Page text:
New South Wales - not a stitch of rough anywhere...
Nothing had more impact on my design ideas than the courses of the Sandbelt did. While I enjoyed all the courses that I saw in Australia, it was the eight courses around Melbourne that offered me the most interesting ideas and a few key answers to some lingering questions that I had. The Australian architecture sent me investigating how to bring some of the more bold details into our work.
The biggest and most important lesson from the trip is the use of short grass. The origins of short grass around the greens stem back to the areas kept tight around greens on the links courses. There have been lots of attempts to bring this feature to North American architecture, but I honestly think that most is too contrived and too “collective” to emulate the great short grass area of the UK. I think the Australians are the only ones who have mastered how to incorporate it properly. Their architecture is simply better than ours.
Metropolitan - notice the surrounds are short, only the fingers in the bunkers are long...
The Sandbelt courses have no rough between hazards and targets. There is no rough between the green side bunkers and the green surface. They also have no rough between the fairway bunkers and the fairway. Occasionally, there is no rough on the other side too. Either the ball is in the hazard or it has successfully avoided the trouble. The simplicity is beautiful and the hazards are far more effective.
There is no rough around greens which means a miss always gets away. It may run away a short distance, bound away and into trouble, or occasionally run through into a bunker. The recovery shot is always fun and usually involve creativity. Good players may try a sand wedge with spin, but smarter players will just as often use the slopes and play a bump and run. The beauty is that any player can use any shot. The level of creativity is open to a player because the ground is always in play in Australia.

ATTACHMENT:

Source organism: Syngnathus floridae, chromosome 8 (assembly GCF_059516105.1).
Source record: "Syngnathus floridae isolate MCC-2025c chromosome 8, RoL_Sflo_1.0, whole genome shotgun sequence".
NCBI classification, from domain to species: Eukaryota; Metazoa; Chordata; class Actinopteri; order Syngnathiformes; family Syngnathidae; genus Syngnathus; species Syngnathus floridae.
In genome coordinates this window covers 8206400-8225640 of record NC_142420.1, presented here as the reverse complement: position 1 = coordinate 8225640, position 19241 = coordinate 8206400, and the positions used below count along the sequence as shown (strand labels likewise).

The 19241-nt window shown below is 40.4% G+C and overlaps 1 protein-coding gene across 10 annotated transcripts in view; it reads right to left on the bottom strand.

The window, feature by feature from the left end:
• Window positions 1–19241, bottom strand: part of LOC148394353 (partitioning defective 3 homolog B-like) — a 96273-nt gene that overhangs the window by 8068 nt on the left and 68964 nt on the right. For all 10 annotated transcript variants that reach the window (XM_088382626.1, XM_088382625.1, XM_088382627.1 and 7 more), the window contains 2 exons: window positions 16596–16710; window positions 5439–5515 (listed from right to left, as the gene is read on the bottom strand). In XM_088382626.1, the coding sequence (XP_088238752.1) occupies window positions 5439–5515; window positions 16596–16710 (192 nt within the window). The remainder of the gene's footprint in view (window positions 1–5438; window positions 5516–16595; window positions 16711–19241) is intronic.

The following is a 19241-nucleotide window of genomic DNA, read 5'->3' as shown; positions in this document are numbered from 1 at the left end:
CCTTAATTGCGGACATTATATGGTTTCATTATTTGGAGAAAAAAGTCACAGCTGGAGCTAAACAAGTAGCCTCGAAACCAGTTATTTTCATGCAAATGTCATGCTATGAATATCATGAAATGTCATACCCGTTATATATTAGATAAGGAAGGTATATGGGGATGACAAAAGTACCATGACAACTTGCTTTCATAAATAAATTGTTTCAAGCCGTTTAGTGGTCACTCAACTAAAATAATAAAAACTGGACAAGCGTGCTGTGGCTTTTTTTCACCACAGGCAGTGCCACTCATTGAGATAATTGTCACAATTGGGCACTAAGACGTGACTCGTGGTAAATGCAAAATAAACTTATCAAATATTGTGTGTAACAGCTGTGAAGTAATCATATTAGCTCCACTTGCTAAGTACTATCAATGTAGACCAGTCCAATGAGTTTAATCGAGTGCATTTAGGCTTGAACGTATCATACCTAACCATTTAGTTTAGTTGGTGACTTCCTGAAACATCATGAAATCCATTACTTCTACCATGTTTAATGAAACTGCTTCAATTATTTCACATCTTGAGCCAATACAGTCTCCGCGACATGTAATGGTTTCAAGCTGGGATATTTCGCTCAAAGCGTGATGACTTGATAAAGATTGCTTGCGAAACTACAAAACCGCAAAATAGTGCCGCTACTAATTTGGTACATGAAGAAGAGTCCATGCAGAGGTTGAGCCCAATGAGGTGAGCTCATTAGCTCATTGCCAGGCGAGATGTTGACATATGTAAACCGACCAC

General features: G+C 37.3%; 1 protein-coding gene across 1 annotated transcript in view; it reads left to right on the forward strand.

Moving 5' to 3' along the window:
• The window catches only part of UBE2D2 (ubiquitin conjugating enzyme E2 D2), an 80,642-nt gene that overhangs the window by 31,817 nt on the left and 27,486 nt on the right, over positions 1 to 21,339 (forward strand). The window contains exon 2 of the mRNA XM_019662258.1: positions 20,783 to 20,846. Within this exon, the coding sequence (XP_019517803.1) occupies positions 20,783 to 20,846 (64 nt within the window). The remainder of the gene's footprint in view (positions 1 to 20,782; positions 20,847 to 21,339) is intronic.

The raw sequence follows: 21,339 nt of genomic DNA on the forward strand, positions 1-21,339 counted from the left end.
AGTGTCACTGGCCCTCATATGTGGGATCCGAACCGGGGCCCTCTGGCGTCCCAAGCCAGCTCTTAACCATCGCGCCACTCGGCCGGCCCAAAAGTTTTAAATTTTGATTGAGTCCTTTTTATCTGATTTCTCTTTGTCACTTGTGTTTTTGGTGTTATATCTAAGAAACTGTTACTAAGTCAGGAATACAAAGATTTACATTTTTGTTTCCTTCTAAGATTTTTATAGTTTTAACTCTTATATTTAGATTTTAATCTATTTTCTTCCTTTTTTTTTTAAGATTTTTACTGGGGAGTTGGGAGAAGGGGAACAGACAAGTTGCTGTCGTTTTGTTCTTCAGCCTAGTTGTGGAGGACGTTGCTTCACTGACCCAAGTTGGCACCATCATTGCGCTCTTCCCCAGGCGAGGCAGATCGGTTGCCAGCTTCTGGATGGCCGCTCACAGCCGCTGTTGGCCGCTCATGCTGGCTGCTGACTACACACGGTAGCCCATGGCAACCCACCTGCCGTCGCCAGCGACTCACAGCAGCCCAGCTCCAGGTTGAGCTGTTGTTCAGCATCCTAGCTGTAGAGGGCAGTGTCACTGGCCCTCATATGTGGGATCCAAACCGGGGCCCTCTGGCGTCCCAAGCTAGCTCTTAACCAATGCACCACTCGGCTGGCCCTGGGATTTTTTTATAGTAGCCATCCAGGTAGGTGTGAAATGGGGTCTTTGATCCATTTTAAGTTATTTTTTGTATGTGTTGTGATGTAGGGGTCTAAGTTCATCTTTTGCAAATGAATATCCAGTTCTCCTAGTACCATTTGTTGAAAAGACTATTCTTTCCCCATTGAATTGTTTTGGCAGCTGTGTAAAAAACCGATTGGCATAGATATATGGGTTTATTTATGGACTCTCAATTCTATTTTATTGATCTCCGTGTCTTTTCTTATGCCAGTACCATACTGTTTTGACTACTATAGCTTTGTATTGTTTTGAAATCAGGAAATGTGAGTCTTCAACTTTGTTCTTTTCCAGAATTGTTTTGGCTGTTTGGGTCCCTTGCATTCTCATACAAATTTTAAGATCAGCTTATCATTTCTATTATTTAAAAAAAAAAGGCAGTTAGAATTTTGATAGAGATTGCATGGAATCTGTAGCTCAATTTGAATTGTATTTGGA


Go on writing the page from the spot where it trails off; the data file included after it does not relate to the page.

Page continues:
Victoria - the value of short grass can be the same as a bunker
Another difference between the North American approach to short grass and the Australian approach is the tie-ins. The Australian courses simply blend the short grass out to meet the grade or native vegetation. The short grass begins at the green and continues on grade out to the surroundings, nothing contrived, a few slopes are sharp, others are simple, and everything blends. The North American approach is to contain the shots, and because of this almost all chipping look like bathtubs, which never look natural.
It’s the short grass that ties everything together. It surrounds the green and allows the green grades to blend right out of the green complex and into the surrounding landscape. Since it surrounds the bunkers, it incorporates them right into the green site and everything becomes a single composition rather than a series of parts.
This is simply a better architectural alternative to what we do.